The highest field strength available for routine clinical imaging is 3T. Sales of high-field systems have, however, been slow, and U.S. hospitals appear to be retreating from 3T in favor of cheaper 1.5T equipment. Some issues relating to 3T MRI, such as energy deposition and dielectric uniformity, have been improved, but other problems remain. The systems are noisy, expensive to service, and can exacerbate imaging artifacts. In addition, there is no proof that imaging at 3T is diagnostically superior to imaging at 1.5T (or lower field strengths). I have yet to find a single scientific paper of substance proving that the diagnostic outcome of patient examinations at 3T is better than at 1.5T.

Three-T was announced as the solution to clinical MRI, but it is not. Instead, it has added another problem to the healthcare system. The “feel good” factor, where one has done everything technically and financially possible, is higher, but this is still not sufficient. What will happen with the recently introduced 7T machines remains to be seen.


A considerable amount of money has been pumped into diagnostic imaging during the past 25 to 30 years, tax money, insurance money, investors' money. The U.S. Government Accountability Office reported in 2008 that high-tech imaging had grown rapidly from 2000 onwards. The office blamed referring physicians' use of MRI, CT, and PET for a doubling of Medicare's imaging-related costs to $14 billion from 2000 to 2006. The availability of MRI more than tripled between 2000 and 2005, with the number of machines per million people growing from 7.6 to 26.6.

The growth in MRI hardware sales has stagnated over the past few years in countries where the modality has become an established part of medical diagnostics. MRI sales have decreased by 30% to 40%, as have sales of CT systems and nuclear medicine equipment. The oversaturated North American market has been worst hit. Sales of MRI units are still on the increase in some emerging markets, including Eastern Europe, Latin America, and Asia.

New players, such as China and India, are expected to drive demand for diagnostic imaging solutions and, to some extent, the direction of technological development. Both countries offer huge internal sales territories, particularly China. Most parts of China and India are extremely poor and have inadequately developed healthcare systems, making lowcost, high-volume imaging solutions essential. These cheaper machines will rapidly spill over into the Western markets.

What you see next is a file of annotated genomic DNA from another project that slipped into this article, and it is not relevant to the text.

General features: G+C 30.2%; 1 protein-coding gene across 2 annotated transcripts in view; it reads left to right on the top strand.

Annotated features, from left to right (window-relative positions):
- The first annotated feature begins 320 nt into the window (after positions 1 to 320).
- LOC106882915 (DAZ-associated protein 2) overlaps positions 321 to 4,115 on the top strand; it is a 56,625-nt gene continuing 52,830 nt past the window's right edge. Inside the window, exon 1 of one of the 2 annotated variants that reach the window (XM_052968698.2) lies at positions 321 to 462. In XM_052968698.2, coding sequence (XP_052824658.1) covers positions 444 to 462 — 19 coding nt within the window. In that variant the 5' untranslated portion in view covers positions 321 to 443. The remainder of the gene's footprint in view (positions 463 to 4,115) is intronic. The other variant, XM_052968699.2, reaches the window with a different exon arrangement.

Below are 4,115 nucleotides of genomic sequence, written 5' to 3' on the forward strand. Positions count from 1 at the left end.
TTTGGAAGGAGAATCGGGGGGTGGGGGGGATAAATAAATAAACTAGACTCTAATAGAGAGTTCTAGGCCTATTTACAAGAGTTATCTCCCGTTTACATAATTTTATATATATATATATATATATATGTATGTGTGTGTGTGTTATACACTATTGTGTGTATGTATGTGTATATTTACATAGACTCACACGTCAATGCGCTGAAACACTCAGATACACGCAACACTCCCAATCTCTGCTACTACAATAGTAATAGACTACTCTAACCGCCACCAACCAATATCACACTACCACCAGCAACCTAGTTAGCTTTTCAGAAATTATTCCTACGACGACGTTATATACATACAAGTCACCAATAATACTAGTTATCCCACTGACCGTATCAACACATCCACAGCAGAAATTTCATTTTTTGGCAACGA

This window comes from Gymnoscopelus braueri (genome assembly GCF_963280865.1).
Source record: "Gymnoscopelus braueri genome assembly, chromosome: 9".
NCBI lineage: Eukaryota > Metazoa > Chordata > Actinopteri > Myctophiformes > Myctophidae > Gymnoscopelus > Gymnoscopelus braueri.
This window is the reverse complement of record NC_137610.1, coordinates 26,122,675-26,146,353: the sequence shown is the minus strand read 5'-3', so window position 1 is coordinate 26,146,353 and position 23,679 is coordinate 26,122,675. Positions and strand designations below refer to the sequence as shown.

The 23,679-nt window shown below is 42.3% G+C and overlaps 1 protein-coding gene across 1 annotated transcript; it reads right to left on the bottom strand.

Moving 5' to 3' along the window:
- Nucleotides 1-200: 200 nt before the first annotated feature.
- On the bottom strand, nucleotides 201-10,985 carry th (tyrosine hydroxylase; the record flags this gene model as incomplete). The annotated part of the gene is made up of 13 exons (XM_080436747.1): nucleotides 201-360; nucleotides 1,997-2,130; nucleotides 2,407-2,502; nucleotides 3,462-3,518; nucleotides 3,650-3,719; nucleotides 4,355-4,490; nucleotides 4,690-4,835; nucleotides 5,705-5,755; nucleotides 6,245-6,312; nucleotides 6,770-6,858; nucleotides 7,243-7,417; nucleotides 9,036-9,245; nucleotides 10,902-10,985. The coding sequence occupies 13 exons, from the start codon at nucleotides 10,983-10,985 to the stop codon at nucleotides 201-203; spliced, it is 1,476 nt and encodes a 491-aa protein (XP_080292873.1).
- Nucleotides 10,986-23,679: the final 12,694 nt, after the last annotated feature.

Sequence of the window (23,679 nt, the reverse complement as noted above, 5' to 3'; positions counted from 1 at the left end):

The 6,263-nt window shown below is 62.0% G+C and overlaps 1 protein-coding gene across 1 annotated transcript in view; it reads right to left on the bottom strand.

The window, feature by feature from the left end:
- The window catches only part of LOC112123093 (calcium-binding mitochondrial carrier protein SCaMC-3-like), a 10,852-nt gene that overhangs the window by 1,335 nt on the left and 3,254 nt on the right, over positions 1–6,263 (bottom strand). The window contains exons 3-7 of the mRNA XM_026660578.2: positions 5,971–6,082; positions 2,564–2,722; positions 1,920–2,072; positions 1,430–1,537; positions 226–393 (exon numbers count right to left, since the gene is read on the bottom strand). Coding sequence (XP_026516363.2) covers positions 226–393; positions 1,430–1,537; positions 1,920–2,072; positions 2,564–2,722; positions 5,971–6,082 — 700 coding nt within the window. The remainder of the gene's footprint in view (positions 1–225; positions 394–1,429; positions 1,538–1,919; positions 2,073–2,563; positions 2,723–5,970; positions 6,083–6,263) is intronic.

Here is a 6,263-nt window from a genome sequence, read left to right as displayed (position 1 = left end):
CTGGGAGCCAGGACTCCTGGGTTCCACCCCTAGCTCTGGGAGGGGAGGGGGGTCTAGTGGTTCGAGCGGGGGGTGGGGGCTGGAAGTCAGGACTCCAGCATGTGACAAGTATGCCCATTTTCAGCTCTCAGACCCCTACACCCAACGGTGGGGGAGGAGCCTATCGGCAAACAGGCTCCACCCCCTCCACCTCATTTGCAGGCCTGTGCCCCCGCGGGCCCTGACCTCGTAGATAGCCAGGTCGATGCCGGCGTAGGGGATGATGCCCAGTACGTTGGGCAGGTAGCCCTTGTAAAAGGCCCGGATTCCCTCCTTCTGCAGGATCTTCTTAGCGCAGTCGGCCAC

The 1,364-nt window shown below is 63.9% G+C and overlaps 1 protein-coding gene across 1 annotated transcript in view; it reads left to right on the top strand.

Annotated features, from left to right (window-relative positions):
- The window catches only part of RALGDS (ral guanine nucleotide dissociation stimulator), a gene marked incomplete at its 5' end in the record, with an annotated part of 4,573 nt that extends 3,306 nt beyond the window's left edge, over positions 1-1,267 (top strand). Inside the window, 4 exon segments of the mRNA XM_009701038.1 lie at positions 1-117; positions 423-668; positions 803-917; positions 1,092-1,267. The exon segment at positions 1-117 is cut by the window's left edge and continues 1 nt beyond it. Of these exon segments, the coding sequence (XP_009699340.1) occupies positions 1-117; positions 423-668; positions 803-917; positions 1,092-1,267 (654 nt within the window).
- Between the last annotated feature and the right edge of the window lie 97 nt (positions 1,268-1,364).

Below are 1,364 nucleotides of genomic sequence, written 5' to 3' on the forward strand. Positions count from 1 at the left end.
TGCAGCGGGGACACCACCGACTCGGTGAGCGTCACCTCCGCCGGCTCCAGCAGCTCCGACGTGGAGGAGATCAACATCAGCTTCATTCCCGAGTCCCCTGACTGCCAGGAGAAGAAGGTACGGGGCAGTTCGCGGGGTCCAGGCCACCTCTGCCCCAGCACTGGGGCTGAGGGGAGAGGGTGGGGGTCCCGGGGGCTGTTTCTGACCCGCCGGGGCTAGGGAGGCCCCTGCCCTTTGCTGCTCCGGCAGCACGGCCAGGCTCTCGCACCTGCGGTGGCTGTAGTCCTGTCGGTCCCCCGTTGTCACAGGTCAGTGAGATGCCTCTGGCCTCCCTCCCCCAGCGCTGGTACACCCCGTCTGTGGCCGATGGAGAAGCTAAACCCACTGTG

Mainstream modality manufacturers increasingly have to decide whether new ideas have any clinical and commercial relevance. R&D work will focus more on clinical relevance, in terms of both applications and patient outcomes, than on new pulse sequences, new coils, and new technical functions.

A huge number of imaging examinations are nonessential and it is futile for patients to have these scans. In the U.S., the number of pointless procedures is, fortunately, falling now. From 2010, MRI reimbursement will be lower, which could further affect the number of MRI examinations performed. The price for an MRI examination has already fallen in some European countries, too.

Japanese health authorities pay several times less for MRI than U.S. insurers do. MRI is, nonetheless, widespread in Japan owing to the availability of low-cost MR equipment specifically geared for that market. Cheaper technology operating at lower field strengths could be introduced in the U.S. if healthcare reforms force vendors to make that decision. If this happens, the European market will doubtless follow suit.